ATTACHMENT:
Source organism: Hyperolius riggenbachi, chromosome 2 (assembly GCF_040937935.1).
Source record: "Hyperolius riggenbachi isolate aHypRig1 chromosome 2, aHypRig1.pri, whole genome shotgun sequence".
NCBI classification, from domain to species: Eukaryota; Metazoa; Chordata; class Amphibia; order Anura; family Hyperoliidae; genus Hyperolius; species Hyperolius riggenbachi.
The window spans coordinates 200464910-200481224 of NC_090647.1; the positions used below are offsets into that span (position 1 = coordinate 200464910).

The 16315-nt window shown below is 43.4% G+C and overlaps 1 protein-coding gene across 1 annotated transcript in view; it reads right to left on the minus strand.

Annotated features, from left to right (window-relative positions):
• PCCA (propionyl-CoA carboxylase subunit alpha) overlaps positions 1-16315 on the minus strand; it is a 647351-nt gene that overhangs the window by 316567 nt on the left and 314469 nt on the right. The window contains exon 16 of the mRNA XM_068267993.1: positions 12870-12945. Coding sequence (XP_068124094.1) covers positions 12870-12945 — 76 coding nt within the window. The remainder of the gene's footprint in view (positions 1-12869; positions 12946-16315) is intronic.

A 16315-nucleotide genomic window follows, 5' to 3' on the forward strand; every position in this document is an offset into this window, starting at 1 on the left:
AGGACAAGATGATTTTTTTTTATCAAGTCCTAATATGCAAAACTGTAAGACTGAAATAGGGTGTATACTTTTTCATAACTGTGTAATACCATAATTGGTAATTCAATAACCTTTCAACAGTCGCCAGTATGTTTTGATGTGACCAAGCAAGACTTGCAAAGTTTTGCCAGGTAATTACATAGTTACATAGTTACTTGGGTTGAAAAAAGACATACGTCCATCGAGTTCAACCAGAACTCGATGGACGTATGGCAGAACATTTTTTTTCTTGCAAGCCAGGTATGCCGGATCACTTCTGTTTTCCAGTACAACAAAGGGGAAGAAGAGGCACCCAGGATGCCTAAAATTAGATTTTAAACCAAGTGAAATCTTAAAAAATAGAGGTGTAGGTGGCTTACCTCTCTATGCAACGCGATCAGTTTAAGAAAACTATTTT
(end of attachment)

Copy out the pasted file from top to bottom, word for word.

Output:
Source organism: Hyperolius riggenbachi, chromosome 2 (assembly GCF_040937935.1).
Source record: "Hyperolius riggenbachi isolate aHypRig1 chromosome 2, aHypRig1.pri, whole genome shotgun sequence".
NCBI classification, from domain to species: Eukaryota; Metazoa; Chordata; class Amphibia; order Anura; family Hyperoliidae; genus Hyperolius; species Hyperolius riggenbachi.
The window spans coordinates 200464910-200481224 of NC_090647.1; the positions used below are offsets into that span (position 1 = coordinate 200464910).

The 16315-nt window shown below is 43.4% G+C and overlaps 1 protein-coding gene across 1 annotated transcript in view; it reads right to left on the minus strand.

Annotated features, from left to right (window-relative positions):
• PCCA (propionyl-CoA carboxylase subunit alpha) overlaps positions 1-16315 on the minus strand; it is a 647351-nt gene that overhangs the window by 316567 nt on the left and 314469 nt on the right. The window contains exon 16 of the mRNA XM_068267993.1: positions 12870-12945. Coding sequence (XP_068124094.1) covers positions 12870-12945 — 76 coding nt within the window. The remainder of the gene's footprint in view (positions 1-12869; positions 12946-16315) is intronic.

A 16315-nucleotide genomic window follows, 5' to 3' on the forward strand; every position in this document is an offset into this window, starting at 1 on the left:
AGGACAAGATGATTTTTTTTTATCAAGTCCTAATATGCAAAACTGTAAGACTGAAATAGGGTGTATACTTTTTCATAACTGTGTAATACCATAATTGGTAATTCAATAACCTTTCAACAGTCGCCAGTATGTTTTGATGTGACCAAGCAAGACTTGCAAAGTTTTGCCAGGTAATTACATAGTTACATAGTTACTTGGGTTGAAAAAAGACATACGTCCATCGAGTTCAACCAGAACTCGATGGACGTATGGCAGAACATTTTTTTTCTTGCAAGCCAGGTATGCCGGATCACTTCTGTTTTCCAGTACAACAAAGGGGAAGAAGAGGCACCCAGGATGCCTAAAATTAGATTTTAAACCAAGTGAAATCTTAAAAAATAGAGGTGTAGGTGGCTTACCTCTCTATGCAACGCGATCAGTTTAAGAAAACTATTTT